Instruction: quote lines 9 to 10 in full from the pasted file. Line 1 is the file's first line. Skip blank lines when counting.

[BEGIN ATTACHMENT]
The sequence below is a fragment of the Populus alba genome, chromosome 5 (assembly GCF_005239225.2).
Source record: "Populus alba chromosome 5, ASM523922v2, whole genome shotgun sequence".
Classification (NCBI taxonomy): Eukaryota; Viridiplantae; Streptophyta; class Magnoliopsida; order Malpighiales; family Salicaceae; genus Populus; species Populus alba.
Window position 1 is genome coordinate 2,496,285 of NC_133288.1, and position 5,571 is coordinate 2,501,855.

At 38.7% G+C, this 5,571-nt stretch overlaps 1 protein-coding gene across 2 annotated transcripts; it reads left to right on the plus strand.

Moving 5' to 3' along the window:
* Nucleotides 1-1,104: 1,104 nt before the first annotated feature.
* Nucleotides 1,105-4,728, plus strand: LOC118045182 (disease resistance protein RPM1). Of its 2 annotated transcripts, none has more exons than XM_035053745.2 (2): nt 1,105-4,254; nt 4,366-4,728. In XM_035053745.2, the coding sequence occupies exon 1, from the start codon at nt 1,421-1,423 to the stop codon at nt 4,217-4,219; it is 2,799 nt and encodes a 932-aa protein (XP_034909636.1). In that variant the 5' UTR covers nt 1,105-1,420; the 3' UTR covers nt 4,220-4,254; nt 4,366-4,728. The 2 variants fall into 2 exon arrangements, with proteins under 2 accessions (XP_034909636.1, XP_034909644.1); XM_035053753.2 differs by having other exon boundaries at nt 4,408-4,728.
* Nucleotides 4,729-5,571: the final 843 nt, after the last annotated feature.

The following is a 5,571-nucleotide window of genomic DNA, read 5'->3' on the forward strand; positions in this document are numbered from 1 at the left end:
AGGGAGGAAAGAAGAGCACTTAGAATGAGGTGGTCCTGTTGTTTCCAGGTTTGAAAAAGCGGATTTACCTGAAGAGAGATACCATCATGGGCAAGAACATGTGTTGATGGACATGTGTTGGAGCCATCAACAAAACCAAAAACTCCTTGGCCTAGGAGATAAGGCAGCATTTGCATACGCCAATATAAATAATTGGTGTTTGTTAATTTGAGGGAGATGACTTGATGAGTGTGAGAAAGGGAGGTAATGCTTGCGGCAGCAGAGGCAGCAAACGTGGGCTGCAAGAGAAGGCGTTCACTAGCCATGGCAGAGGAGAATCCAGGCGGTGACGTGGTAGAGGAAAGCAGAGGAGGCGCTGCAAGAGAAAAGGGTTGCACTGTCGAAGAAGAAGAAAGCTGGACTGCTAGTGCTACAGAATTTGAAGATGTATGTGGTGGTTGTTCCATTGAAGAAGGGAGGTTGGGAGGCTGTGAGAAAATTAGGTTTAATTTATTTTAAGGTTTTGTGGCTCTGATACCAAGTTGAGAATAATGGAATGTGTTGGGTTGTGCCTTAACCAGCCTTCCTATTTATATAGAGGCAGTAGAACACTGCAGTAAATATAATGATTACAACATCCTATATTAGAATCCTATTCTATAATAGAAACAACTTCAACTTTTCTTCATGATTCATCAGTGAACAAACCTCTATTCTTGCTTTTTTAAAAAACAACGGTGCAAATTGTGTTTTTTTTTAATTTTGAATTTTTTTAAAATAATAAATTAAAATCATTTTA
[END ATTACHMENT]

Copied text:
* Nucleotides 4,729-5,571: the final 843 nt, after the last annotated feature.

The following is a 5,571-nucleotide window of genomic DNA, read 5'->3' on the forward strand; positions in this document are numbered from 1 at the left end: